This set of realities with different historical evolution, nonlinear, is the matrix of the current models; for example, viticulture in Veneto is very similar to the Catalan heirs of the "Pago"; Languedoc and Castile-La Mancha are comparable as they originated from the baronial-latifundium model. Burgundy, despite the Tree of Liberty (symbol of the French Revolution) and the destruction of Cluny and Cîteaux, also linked to the revolution of 1789-1791, still maintains elitist wine-making models with Champagne.

Aquitaine (Bordeaux), conquered by the Drakkars (ships) of the Normans (Plantagenets), a privileged supplier of English land, for an extended period, maintained almost a monopoly of the world wine trade contributing to the renown of biturici grape varieties (Merlot, Cabernet-Sauvignon, Cabernet Franc and others).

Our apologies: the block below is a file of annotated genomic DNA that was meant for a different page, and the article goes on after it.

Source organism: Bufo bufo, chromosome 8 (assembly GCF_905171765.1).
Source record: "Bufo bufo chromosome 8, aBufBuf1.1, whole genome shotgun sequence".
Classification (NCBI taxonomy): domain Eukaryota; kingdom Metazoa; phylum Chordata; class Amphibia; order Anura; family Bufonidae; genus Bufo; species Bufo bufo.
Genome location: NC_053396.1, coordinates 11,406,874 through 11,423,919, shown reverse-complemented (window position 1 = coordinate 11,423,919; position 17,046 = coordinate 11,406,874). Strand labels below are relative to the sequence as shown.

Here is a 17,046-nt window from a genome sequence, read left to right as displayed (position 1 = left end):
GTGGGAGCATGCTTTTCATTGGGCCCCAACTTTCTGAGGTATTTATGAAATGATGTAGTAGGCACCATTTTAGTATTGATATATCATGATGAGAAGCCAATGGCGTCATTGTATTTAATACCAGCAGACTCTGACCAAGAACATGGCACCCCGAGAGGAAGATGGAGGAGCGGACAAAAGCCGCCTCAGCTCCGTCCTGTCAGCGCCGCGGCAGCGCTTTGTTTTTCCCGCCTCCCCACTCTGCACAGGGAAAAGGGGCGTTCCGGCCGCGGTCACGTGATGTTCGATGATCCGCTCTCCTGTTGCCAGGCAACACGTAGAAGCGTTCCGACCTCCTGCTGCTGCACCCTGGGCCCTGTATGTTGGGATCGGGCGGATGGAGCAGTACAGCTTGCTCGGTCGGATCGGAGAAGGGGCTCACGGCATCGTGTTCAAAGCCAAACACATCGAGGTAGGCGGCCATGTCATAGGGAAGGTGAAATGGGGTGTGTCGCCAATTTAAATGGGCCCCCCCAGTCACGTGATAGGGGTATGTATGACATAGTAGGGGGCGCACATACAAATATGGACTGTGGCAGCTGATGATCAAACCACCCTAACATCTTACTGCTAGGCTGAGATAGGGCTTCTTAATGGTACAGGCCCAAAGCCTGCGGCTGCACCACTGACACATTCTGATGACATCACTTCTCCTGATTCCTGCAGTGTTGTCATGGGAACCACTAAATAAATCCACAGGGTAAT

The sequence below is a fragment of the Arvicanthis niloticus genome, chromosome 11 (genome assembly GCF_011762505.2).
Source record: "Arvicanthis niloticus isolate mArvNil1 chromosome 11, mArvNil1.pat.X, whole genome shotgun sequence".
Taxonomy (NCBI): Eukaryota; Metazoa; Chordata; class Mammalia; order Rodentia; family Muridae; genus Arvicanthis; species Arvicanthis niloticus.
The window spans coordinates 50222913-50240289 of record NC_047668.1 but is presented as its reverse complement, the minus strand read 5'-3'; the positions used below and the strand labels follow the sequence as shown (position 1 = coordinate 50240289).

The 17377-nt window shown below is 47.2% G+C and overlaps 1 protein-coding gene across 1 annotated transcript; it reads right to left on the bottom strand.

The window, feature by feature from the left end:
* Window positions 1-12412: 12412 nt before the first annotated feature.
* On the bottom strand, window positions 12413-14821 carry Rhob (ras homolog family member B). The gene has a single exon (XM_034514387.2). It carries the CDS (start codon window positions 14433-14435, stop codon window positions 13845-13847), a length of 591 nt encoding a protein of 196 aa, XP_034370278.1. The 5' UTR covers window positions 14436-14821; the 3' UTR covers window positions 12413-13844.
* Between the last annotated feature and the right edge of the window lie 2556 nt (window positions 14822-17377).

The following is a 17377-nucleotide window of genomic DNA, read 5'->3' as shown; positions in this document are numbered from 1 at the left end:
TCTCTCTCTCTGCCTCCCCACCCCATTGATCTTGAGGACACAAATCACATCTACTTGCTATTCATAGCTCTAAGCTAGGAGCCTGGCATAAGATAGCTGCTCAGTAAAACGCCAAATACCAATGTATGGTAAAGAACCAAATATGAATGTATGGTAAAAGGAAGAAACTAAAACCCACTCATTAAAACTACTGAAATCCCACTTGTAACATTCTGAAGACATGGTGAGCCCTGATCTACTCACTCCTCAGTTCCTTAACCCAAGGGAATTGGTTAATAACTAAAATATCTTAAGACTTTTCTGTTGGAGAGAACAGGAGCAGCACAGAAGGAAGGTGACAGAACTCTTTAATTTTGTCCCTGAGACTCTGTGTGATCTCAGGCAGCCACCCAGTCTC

Almost as a historical nemesis, finally, it is worth mentioning that the descendants of the Viking-Norman, detached from the Vatican with Henry VIII (following the Anglican schism), are the matrix of the viticultures of the global south (Australia and South Africa).

With the rise of the bourgeoisie, the prevalence of the capitalist model, liberalizations, and the rise of democracy, the industrial revolution brought about the slow evolution with the change of human, social, political, and productive systems.

In Italy, after World War II, increased consumption made the "Great Change" due to the population going from agricultural to industrial and from rural to urban.

Italian viticulture, up to this point promiscuous (Figure 4.15 Italy: Historical Viticulture), specializes; production increases exponentially, from 22 to 75 million hl; ownership-possession regimes change, and the process that will lead to the elimination of sharecropping (the early 1980s) begins; establishing countless cooperative wineries to bring the capital gains from processing or marketing to the advantage of the wine producer. The Cooperative system is favored and facilitated by tax exemptions and substantial subsidies.